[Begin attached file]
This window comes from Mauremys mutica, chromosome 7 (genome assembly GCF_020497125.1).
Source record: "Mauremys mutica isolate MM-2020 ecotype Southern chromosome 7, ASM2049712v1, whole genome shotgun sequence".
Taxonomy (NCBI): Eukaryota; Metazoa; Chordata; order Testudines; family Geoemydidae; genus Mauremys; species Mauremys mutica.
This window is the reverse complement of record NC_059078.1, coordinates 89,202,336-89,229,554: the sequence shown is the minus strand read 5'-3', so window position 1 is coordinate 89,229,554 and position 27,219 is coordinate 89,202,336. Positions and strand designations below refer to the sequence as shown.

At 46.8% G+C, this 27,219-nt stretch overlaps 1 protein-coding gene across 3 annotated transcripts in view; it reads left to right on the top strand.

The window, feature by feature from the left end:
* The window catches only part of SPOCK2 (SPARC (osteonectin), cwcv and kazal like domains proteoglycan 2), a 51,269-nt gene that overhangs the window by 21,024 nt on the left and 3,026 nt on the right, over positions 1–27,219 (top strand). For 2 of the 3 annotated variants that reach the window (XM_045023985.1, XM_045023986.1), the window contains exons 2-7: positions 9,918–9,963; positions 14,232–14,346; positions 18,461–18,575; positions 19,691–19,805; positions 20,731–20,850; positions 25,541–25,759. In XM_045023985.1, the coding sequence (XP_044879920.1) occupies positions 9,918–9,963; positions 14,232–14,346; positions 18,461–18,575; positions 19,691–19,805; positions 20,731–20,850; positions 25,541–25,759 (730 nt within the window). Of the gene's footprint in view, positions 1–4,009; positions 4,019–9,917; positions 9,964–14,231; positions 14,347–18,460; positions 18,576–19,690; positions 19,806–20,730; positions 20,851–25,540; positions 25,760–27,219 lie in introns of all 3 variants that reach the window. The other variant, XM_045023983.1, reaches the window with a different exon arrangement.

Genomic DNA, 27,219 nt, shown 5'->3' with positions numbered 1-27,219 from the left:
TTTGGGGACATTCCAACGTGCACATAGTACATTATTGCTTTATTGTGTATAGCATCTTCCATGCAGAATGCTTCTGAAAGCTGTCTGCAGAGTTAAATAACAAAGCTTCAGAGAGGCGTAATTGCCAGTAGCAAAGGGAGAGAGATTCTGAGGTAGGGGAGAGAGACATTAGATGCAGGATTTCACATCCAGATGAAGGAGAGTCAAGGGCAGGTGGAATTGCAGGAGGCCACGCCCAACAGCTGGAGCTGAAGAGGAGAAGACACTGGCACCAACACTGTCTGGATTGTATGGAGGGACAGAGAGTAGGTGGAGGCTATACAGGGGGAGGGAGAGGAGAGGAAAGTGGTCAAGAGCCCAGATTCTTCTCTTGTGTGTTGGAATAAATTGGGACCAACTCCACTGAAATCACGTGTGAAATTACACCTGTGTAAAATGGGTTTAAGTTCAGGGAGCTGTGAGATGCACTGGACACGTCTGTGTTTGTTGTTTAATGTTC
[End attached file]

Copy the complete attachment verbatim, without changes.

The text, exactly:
This window comes from Mauremys mutica, chromosome 7 (genome assembly GCF_020497125.1).
Source record: "Mauremys mutica isolate MM-2020 ecotype Southern chromosome 7, ASM2049712v1, whole genome shotgun sequence".
Taxonomy (NCBI): Eukaryota; Metazoa; Chordata; order Testudines; family Geoemydidae; genus Mauremys; species Mauremys mutica.
This window is the reverse complement of record NC_059078.1, coordinates 89,202,336-89,229,554: the sequence shown is the minus strand read 5'-3', so window position 1 is coordinate 89,229,554 and position 27,219 is coordinate 89,202,336. Positions and strand designations below refer to the sequence as shown.

At 46.8% G+C, this 27,219-nt stretch overlaps 1 protein-coding gene across 3 annotated transcripts in view; it reads left to right on the top strand.

The window, feature by feature from the left end:
* The window catches only part of SPOCK2 (SPARC (osteonectin), cwcv and kazal like domains proteoglycan 2), a 51,269-nt gene that overhangs the window by 21,024 nt on the left and 3,026 nt on the right, over positions 1–27,219 (top strand). For 2 of the 3 annotated variants that reach the window (XM_045023985.1, XM_045023986.1), the window contains exons 2-7: positions 9,918–9,963; positions 14,232–14,346; positions 18,461–18,575; positions 19,691–19,805; positions 20,731–20,850; positions 25,541–25,759. In XM_045023985.1, the coding sequence (XP_044879920.1) occupies positions 9,918–9,963; positions 14,232–14,346; positions 18,461–18,575; positions 19,691–19,805; positions 20,731–20,850; positions 25,541–25,759 (730 nt within the window). Of the gene's footprint in view, positions 1–4,009; positions 4,019–9,917; positions 9,964–14,231; positions 14,347–18,460; positions 18,576–19,690; positions 19,806–20,730; positions 20,851–25,540; positions 25,760–27,219 lie in introns of all 3 variants that reach the window. The other variant, XM_045023983.1, reaches the window with a different exon arrangement.

Genomic DNA, 27,219 nt, shown 5'->3' with positions numbered 1-27,219 from the left:
TTTGGGGACATTCCAACGTGCACATAGTACATTATTGCTTTATTGTGTATAGCATCTTCCATGCAGAATGCTTCTGAAAGCTGTCTGCAGAGTTAAATAACAAAGCTTCAGAGAGGCGTAATTGCCAGTAGCAAAGGGAGAGAGATTCTGAGGTAGGGGAGAGAGACATTAGATGCAGGATTTCACATCCAGATGAAGGAGAGTCAAGGGCAGGTGGAATTGCAGGAGGCCACGCCCAACAGCTGGAGCTGAAGAGGAGAAGACACTGGCACCAACACTGTCTGGATTGTATGGAGGGACAGAGAGTAGGTGGAGGCTATACAGGGGGAGGGAGAGGAGAGGAAAGTGGTCAAGAGCCCAGATTCTTCTCTTGTGTGTTGGAATAAATTGGGACCAACTCCACTGAAATCACGTGTGAAATTACACCTGTGTAAAATGGGTTTAAGTTCAGGGAGCTGTGAGATGCACTGGACACGTCTGTGTTTGTTGTTTAATGTTC